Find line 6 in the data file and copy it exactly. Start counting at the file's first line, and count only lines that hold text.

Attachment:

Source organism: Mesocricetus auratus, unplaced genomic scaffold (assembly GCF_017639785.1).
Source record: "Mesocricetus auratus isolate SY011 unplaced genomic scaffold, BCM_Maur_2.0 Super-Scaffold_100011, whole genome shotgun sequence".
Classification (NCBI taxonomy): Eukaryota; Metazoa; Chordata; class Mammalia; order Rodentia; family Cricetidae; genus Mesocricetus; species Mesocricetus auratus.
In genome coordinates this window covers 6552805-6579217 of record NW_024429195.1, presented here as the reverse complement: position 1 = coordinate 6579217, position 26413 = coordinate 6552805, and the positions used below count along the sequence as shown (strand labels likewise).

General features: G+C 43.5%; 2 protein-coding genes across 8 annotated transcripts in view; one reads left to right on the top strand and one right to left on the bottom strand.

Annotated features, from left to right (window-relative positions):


Annotated features, from left to right (window-relative positions):